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Ryerson sets up new urban economic analysis centre

According to David Amborski, Toronto could stand to look a little more closely at what it's doing.

"One of the things that often seems to be missing is economic analysis of urban policies."

Amborski, a professor at Ryerson's School of Urban and Regional Planning, is heading up a new research operation, the Centre for Urban Research and Land Development (CURLD), at Ryerson whose mission it is to tease out the economic implications of the decisions being made at Queen's Park and City Hall, with the hope that their papers will not only contribute to the general debate, but will occasionally land on the desk of some decision-making desks.

The centre is part of the Faculty of Community Services.

"One example I often point out: When the Greenbelt was put in place, they figured it wouldn't have an effect on property prices," Amborski says. "But as every economist knows, you can't effect supply without also affecting price. It’s not that we would have changed the Greenbelt policy but we could have done some things to mitigate the price impacts."

A more recent example was the talks a few years ago about dramatically increasing development charges. At the time, Amborski says, though it would have worked and improved revenue for projects in the downtown core, it would have seriously hampered development along current and future transit lines as described by Mayor Miller's Transit City plan.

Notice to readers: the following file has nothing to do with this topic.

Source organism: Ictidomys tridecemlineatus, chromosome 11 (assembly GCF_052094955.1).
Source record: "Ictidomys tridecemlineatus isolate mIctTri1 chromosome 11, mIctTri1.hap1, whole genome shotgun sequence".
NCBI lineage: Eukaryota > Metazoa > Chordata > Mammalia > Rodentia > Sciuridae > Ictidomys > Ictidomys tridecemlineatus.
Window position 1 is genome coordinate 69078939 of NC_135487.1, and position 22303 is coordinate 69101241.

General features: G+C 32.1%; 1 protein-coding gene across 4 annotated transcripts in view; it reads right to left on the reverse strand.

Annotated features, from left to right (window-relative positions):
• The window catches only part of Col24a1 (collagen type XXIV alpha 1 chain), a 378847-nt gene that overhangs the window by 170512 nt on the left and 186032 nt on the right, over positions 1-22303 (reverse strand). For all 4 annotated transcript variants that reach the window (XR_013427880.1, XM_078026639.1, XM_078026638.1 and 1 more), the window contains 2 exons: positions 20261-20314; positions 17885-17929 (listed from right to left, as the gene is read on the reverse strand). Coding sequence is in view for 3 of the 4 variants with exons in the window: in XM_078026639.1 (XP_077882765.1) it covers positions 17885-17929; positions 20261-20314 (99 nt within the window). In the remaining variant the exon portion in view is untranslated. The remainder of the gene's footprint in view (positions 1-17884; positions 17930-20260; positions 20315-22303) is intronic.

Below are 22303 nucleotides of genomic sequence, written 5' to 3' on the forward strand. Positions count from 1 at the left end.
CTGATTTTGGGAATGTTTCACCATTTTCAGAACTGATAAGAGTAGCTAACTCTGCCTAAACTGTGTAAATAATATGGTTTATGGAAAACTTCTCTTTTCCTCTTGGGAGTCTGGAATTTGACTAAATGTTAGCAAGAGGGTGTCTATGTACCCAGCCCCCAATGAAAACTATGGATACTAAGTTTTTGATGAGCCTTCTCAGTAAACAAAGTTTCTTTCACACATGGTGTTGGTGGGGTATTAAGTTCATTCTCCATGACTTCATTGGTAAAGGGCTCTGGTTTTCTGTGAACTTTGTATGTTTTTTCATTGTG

The plan is for the centre to conduct seminars, hold public debates, and put out calls for proposals to do work related to various topics of compelling interest.

"We're looking to be part of the city-building initiative," Amborski says, "part of that base that provides information for decision making."

Though they’re still getting settled in at Ryerson and don't have any official areas of focus yet, Amborski did say that one likely area of study would be how to get the most out of Section 37, the regulation that ensures money flows from developers into areas of communal interest, such as park-making and public art.

"Some of the issues involve the way it's determined, who negotiates it," Amborski says. "Ward councillors have a major hand in it now. Can there be a more transparent approach? Can we be sure the money collected is being used in the best interests of the community involved?"

Writer: Bert Archer
Source: David Amborski
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